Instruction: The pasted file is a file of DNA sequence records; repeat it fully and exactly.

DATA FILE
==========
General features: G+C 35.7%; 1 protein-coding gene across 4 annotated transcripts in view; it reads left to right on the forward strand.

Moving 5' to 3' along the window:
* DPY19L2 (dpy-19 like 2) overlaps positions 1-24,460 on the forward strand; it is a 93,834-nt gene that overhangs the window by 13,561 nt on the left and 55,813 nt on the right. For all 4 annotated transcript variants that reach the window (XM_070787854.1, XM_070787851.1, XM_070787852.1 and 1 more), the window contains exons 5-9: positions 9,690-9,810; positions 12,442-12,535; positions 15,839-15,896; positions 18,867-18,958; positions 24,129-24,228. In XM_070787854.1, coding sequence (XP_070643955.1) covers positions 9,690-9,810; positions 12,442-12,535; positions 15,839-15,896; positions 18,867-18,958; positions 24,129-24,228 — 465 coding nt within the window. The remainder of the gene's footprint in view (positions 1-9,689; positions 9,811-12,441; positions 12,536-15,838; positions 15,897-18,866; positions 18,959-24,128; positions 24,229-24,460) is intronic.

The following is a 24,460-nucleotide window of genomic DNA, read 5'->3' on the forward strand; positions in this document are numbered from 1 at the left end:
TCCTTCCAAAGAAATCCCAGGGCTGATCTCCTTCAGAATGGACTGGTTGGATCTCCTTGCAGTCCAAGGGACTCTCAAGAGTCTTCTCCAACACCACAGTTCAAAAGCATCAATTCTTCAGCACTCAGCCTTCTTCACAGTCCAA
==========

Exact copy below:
General features: G+C 35.7%; 1 protein-coding gene across 4 annotated transcripts in view; it reads left to right on the forward strand.

Moving 5' to 3' along the window:
* DPY19L2 (dpy-19 like 2) overlaps positions 1-24,460 on the forward strand; it is a 93,834-nt gene that overhangs the window by 13,561 nt on the left and 55,813 nt on the right. For all 4 annotated transcript variants that reach the window (XM_070787854.1, XM_070787851.1, XM_070787852.1 and 1 more), the window contains exons 5-9: positions 9,690-9,810; positions 12,442-12,535; positions 15,839-15,896; positions 18,867-18,958; positions 24,129-24,228. In XM_070787854.1, coding sequence (XP_070643955.1) covers positions 9,690-9,810; positions 12,442-12,535; positions 15,839-15,896; positions 18,867-18,958; positions 24,129-24,228 — 465 coding nt within the window. The remainder of the gene's footprint in view (positions 1-9,689; positions 9,811-12,441; positions 12,536-15,838; positions 15,897-18,866; positions 18,959-24,128; positions 24,229-24,460) is intronic.

The following is a 24,460-nucleotide window of genomic DNA, read 5'->3' on the forward strand; positions in this document are numbered from 1 at the left end:
TCCTTCCAAAGAAATCCCAGGGCTGATCTCCTTCAGAATGGACTGGTTGGATCTCCTTGCAGTCCAAGGGACTCTCAAGAGTCTTCTCCAACACCACAGTTCAAAAGCATCAATTCTTCAGCACTCAGCCTTCTTCACAGTCCAA